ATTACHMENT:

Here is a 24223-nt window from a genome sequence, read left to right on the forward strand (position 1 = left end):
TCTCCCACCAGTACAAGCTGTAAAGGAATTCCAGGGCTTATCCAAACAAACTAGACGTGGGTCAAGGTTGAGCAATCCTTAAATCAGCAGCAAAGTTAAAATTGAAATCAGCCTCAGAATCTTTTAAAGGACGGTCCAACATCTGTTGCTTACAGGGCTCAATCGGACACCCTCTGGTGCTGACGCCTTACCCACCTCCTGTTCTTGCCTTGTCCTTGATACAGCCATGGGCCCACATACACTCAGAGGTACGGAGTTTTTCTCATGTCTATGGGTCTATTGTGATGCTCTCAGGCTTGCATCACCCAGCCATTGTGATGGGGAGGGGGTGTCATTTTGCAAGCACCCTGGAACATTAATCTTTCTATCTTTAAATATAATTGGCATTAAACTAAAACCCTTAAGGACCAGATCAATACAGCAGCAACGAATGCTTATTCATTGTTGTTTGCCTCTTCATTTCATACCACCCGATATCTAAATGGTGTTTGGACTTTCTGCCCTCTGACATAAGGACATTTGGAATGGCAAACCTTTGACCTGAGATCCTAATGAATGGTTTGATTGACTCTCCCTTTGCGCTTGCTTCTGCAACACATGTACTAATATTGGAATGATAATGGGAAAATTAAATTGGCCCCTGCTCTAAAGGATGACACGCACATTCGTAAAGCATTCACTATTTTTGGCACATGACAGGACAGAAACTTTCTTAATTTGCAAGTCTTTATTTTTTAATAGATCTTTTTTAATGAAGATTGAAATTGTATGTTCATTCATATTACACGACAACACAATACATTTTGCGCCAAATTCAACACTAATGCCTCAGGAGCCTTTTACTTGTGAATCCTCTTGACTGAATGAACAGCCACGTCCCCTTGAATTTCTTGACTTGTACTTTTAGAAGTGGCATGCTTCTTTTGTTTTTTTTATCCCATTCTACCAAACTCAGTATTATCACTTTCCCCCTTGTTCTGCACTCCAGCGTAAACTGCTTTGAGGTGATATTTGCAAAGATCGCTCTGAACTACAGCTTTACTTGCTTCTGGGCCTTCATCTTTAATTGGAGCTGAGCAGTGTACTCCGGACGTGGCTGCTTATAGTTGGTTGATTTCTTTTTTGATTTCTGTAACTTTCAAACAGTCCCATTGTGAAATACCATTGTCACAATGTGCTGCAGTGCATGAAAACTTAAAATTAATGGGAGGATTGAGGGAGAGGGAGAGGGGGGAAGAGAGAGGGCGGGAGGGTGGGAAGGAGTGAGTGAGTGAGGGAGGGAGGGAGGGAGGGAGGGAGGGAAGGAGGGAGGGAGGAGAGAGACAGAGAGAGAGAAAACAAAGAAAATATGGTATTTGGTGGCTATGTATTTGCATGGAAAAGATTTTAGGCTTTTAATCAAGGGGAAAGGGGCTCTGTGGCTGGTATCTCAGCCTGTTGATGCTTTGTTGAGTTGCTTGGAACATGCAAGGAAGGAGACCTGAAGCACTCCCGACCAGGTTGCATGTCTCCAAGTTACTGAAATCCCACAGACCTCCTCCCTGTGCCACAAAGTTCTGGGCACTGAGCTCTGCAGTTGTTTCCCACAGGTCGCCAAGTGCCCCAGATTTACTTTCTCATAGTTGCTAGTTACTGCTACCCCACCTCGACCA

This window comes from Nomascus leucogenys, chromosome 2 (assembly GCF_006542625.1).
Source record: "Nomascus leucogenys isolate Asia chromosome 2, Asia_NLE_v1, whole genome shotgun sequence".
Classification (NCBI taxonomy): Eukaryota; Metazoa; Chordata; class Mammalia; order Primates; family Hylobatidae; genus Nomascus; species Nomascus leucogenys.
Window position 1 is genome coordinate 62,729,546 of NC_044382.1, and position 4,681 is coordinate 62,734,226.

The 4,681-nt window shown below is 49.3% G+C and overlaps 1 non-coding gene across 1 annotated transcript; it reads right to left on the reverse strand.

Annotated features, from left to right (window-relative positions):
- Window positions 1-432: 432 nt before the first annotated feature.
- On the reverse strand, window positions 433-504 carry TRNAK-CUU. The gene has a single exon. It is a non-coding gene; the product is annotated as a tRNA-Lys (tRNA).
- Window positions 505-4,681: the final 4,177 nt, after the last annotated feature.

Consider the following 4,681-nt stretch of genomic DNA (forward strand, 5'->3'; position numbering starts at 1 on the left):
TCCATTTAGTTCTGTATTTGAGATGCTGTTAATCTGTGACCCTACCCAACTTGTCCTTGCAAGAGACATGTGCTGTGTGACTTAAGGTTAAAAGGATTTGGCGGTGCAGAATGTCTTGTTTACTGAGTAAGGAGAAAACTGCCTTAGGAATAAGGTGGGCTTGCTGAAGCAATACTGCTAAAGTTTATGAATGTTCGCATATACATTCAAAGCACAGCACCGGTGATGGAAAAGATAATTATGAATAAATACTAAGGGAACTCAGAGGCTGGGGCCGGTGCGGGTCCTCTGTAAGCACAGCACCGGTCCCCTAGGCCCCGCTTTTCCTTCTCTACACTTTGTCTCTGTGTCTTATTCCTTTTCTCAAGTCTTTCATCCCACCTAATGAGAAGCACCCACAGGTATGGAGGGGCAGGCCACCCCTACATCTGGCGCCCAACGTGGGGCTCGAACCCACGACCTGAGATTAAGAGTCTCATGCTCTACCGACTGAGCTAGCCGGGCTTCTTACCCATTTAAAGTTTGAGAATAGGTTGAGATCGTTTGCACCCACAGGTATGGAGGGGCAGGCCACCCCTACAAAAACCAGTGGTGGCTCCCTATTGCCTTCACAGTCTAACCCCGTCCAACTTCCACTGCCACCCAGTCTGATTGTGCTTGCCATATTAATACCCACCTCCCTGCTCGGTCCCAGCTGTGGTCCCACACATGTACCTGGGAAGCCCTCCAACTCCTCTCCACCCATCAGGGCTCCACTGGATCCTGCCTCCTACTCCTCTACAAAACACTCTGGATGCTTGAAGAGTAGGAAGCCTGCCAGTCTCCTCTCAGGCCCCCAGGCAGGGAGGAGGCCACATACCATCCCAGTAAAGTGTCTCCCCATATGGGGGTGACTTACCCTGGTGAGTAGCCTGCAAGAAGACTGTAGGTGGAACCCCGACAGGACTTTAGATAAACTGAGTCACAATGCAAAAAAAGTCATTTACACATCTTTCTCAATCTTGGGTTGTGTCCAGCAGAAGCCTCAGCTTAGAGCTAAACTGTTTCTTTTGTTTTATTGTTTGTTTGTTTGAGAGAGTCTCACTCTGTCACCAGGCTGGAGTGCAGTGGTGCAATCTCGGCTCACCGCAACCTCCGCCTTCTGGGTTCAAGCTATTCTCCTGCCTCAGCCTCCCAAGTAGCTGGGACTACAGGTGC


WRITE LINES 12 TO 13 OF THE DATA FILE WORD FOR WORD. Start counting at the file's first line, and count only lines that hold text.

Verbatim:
Consider the following 4,681-nt stretch of genomic DNA (forward strand, 5'->3'; position numbering starts at 1 on the left):
TCCATTTAGTTCTGTATTTGAGATGCTGTTAATCTGTGACCCTACCCAACTTGTCCTTGCAAGAGACATGTGCTGTGTGACTTAAGGTTAAAAGGATTTGGCGGTGCAGAATGTCTTGTTTACTGAGTAAGGAGAAAACTGCCTTAGGAATAAGGTGGGCTTGCTGAAGCAATACTGCTAAAGTTTATGAATGTTCGCATATACATTCAAAGCACAGCACCGGTGATGGAAAAGATAATTATGAATAAATACTAAGGGAACTCAGAGGCTGGGGCCGGTGCGGGTCCTCTGTAAGCACAGCACCGGTCCCCTAGGCCCCGCTTTTCCTTCTCTACACTTTGTCTCTGTGTCTTATTCCTTTTCTCAAGTCTTTCATCCCACCTAATGAGAAGCACCCACAGGTATGGAGGGGCAGGCCACCCCTACATCTGGCGCCCAACGTGGGGCTCGAACCCACGACCTGAGATTAAGAGTCTCATGCTCTACCGACTGAGCTAGCCGGGCTTCTTACCCATTTAAAGTTTGAGAATAGGTTGAGATCGTTTGCACCCACAGGTATGGAGGGGCAGGCCACCCCTACAAAAACCAGTGGTGGCTCCCTATTGCCTTCACAGTCTAACCCCGTCCAACTTCCACTGCCACCCAGTCTGATTGTGCTTGCCATATTAATACCCACCTCCCTGCTCGGTCCCAGCTGTGGTCCCACACATGTACCTGGGAAGCCCTCCAACTCCTCTCCACCCATCAGGGCTCCACTGGATCCTGCCTCCTACTCCTCTACAAAACACTCTGGATGCTTGAAGAGTAGGAAGCCTGCCAGTCTCCTCTCAGGCCCCCAGGCAGGGAGGAGGCCACATACCATCCCAGTAAAGTGTCTCCCCATATGGGGGTGACTTACCCTGGTGAGTAGCCTGCAAGAAGACTGTAGGTGGAACCCCGACAGGACTTTAGATAAACTGAGTCACAATGCAAAAAAAGTCATTTACACATCTTTCTCAATCTTGGGTTGTGTCCAGCAGAAGCCTCAGCTTAGAGCTAAACTGTTTCTTTTGTTTTATTGTTTGTTTGTTTGAGAGAGTCTCACTCTGTCACCAGGCTGGAGTGCAGTGGTGCAATCTCGGCTCACCGCAACCTCCGCCTTCTGGGTTCAAGCTATTCTCCTGCCTCAGCCTCCCAAGTAGCTGGGACTACAGGTGC